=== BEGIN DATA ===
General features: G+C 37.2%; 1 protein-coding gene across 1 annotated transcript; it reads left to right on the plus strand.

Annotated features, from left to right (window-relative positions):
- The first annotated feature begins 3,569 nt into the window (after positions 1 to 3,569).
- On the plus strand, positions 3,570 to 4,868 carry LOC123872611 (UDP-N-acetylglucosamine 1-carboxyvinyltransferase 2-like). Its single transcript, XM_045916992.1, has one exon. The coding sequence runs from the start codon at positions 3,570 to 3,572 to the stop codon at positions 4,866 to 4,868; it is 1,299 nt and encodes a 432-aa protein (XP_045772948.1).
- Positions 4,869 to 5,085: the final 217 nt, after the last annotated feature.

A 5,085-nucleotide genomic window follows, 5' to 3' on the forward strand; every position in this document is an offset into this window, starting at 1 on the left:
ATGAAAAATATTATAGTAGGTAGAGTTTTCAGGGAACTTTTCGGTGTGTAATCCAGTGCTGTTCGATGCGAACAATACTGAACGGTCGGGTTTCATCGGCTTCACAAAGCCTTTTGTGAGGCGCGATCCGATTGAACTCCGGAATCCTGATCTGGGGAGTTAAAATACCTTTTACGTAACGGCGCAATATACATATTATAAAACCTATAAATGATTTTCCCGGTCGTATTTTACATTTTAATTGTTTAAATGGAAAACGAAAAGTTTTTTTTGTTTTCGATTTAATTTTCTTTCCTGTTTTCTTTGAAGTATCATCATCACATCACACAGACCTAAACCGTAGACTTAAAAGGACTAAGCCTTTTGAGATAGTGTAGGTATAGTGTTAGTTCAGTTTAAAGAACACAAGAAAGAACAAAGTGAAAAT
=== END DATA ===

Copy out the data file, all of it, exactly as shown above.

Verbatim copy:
General features: G+C 37.2%; 1 protein-coding gene across 1 annotated transcript; it reads left to right on the plus strand.

Annotated features, from left to right (window-relative positions):
- The first annotated feature begins 3,569 nt into the window (after positions 1 to 3,569).
- On the plus strand, positions 3,570 to 4,868 carry LOC123872611 (UDP-N-acetylglucosamine 1-carboxyvinyltransferase 2-like). Its single transcript, XM_045916992.1, has one exon. The coding sequence runs from the start codon at positions 3,570 to 3,572 to the stop codon at positions 4,866 to 4,868; it is 1,299 nt and encodes a 432-aa protein (XP_045772948.1).
- Positions 4,869 to 5,085: the final 217 nt, after the last annotated feature.

A 5,085-nucleotide genomic window follows, 5' to 3' on the forward strand; every position in this document is an offset into this window, starting at 1 on the left:
ATGAAAAATATTATAGTAGGTAGAGTTTTCAGGGAACTTTTCGGTGTGTAATCCAGTGCTGTTCGATGCGAACAATACTGAACGGTCGGGTTTCATCGGCTTCACAAAGCCTTTTGTGAGGCGCGATCCGATTGAACTCCGGAATCCTGATCTGGGGAGTTAAAATACCTTTTACGTAACGGCGCAATATACATATTATAAAACCTATAAATGATTTTCCCGGTCGTATTTTACATTTTAATTGTTTAAATGGAAAACGAAAAGTTTTTTTTGTTTTCGATTTAATTTTCTTTCCTGTTTTCTTTGAAGTATCATCATCACATCACACAGACCTAAACCGTAGACTTAAAAGGACTAAGCCTTTTGAGATAGTGTAGGTATAGTGTTAGTTCAGTTTAAAGAACACAAGAAAGAACAAAGTGAAAAT